Dr. Park J. White’s early life.
Park Jerauld White was born to Sophia Banker White and Park Jerauld White in Green Ridge, Staten Island on December 31, 1891. He entered Harvard College in 1909, after attending Staten Island Academy (Harvard College Class of 1913; 1917). As an undergraduate, he was the secretary of the Socialist Club and Illustrated, 1911-1913, the Speakers Club, and the Christian Association (Harvard 1913). In his commencement address, Harvard’s Radical’s, he talks about the Socialist Club and the contributions of its members to Harvard during his time there. He earned his bachelor’s degree at Harvard in 1913. He later received his medical degree from Columbia University’s College of Physicians and Surgeons in 1917.
He was appointed intern at Gouveneur Hospital in New York City for 2 years beginning July, 1917. But he was unable to finish this internship because of a bout with pneumonia, and was declared unfit for military service in August 1917 because of it. By November 1917, he was well enough to begin an internship with New York Hospital. He joined the Army reserves in December 1917 and continued this internship while on inactive duty in the reserves. He was then called to inactive duty in 1919 and served first at cardio vascular school at Lakewood, NJ and at camp Hancock, GA as cardiovascular examiner. His last assignment was as medical assistant at General Hospital 2 at Fort McHenry, MD.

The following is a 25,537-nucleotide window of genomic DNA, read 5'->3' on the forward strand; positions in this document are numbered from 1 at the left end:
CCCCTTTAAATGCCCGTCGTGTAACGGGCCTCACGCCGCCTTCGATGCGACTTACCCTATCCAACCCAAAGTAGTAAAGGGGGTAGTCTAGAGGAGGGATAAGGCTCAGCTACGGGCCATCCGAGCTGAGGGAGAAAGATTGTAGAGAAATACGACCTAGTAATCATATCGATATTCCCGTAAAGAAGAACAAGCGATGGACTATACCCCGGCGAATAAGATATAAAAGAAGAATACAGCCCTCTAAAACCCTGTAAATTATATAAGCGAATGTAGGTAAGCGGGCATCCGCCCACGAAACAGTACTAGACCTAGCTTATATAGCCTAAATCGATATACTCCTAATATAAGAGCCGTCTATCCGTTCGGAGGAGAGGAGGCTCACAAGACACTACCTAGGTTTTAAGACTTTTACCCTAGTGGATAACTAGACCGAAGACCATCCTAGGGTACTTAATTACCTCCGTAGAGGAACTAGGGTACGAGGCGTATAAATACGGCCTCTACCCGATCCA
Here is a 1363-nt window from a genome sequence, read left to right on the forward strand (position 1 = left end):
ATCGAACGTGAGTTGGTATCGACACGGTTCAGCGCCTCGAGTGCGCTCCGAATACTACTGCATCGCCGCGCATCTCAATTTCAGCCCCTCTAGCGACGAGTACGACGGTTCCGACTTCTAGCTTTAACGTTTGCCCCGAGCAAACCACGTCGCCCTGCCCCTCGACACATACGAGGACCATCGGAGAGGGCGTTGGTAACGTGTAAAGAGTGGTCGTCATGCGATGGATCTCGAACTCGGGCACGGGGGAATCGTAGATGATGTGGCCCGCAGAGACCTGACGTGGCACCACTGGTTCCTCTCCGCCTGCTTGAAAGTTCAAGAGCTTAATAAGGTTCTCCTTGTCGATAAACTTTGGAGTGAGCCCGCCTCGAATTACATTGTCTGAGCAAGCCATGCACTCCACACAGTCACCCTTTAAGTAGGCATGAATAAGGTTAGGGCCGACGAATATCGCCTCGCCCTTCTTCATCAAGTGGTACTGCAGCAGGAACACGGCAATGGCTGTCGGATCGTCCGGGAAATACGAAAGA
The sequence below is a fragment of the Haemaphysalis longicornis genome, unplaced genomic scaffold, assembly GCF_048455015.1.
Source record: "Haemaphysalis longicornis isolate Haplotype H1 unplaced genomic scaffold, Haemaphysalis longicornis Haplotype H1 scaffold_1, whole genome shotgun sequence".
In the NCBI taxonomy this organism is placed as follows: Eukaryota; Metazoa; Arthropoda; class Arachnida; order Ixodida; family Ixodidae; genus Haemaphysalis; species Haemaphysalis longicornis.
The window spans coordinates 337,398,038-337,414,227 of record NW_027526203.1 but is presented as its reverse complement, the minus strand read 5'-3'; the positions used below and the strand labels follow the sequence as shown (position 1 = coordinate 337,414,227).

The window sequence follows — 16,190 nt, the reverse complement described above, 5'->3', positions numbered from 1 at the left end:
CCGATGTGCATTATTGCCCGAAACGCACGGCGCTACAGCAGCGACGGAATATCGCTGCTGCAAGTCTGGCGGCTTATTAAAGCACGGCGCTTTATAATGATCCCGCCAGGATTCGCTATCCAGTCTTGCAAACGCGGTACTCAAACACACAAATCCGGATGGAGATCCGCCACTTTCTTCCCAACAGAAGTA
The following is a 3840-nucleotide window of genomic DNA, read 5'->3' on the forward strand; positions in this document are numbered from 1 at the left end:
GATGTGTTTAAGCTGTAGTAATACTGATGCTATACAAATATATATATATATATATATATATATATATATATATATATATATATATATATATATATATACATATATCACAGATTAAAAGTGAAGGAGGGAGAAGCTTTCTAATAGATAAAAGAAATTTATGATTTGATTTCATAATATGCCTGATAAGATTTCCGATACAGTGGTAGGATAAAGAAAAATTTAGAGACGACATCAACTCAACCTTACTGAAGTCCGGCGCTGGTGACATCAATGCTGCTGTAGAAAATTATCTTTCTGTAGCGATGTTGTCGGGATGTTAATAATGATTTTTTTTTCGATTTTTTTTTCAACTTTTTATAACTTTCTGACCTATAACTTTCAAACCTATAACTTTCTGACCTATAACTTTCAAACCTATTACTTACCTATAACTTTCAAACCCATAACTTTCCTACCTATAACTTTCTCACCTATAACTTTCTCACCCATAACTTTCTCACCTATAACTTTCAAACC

He married Maria Bain White of St. Louis in 1918. By 1920, He had begun a practice of pediatrics in St. Louis (Harvard College Class of 1913 1920). The rest of his biography is in the biographical note of the finding aid.
Scope and Contents of the Park J. White Papers
The Park J. White Papers contain correspondence and publications relate to his career in the Department of Pediatrics and his appointments at St. Louis Children's Hospital and Homer G. Phillips Hospital. Also included are his publications on politics, race relations, religion, and health; other scientific manuscripts and literary manuscripts, including works of poetry; and speeches and lecture material related to the course in medical ethics which he taught at the Washington University School of Medicine.